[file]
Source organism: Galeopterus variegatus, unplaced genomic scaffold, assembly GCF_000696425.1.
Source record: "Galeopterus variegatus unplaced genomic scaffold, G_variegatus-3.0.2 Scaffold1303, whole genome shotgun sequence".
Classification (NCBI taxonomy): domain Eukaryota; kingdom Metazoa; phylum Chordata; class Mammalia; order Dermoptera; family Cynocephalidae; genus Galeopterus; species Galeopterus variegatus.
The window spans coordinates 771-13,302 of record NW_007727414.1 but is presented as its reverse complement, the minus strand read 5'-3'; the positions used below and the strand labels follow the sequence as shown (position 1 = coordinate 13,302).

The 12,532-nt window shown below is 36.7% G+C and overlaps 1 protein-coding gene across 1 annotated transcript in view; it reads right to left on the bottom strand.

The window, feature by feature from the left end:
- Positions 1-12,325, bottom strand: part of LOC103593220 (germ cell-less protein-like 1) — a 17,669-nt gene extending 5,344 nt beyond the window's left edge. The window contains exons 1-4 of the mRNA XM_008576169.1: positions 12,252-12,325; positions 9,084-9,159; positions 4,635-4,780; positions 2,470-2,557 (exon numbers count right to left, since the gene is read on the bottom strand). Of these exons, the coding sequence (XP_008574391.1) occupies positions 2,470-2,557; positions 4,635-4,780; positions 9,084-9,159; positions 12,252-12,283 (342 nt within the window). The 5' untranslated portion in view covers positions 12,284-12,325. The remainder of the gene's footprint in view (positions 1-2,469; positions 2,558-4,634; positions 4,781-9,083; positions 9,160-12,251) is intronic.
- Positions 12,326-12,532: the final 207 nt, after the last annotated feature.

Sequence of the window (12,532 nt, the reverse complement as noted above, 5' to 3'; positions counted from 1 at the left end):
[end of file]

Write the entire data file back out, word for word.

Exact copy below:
Source organism: Galeopterus variegatus, unplaced genomic scaffold, assembly GCF_000696425.1.
Source record: "Galeopterus variegatus unplaced genomic scaffold, G_variegatus-3.0.2 Scaffold1303, whole genome shotgun sequence".
Classification (NCBI taxonomy): domain Eukaryota; kingdom Metazoa; phylum Chordata; class Mammalia; order Dermoptera; family Cynocephalidae; genus Galeopterus; species Galeopterus variegatus.
The window spans coordinates 771-13,302 of record NW_007727414.1 but is presented as its reverse complement, the minus strand read 5'-3'; the positions used below and the strand labels follow the sequence as shown (position 1 = coordinate 13,302).

The 12,532-nt window shown below is 36.7% G+C and overlaps 1 protein-coding gene across 1 annotated transcript in view; it reads right to left on the bottom strand.

The window, feature by feature from the left end:
- Positions 1-12,325, bottom strand: part of LOC103593220 (germ cell-less protein-like 1) — a 17,669-nt gene extending 5,344 nt beyond the window's left edge. The window contains exons 1-4 of the mRNA XM_008576169.1: positions 12,252-12,325; positions 9,084-9,159; positions 4,635-4,780; positions 2,470-2,557 (exon numbers count right to left, since the gene is read on the bottom strand). Of these exons, the coding sequence (XP_008574391.1) occupies positions 2,470-2,557; positions 4,635-4,780; positions 9,084-9,159; positions 12,252-12,283 (342 nt within the window). The 5' untranslated portion in view covers positions 12,284-12,325. The remainder of the gene's footprint in view (positions 1-2,469; positions 2,558-4,634; positions 4,781-9,083; positions 9,160-12,251) is intronic.
- Positions 12,326-12,532: the final 207 nt, after the last annotated feature.

Sequence of the window (12,532 nt, the reverse complement as noted above, 5' to 3'; positions counted from 1 at the left end):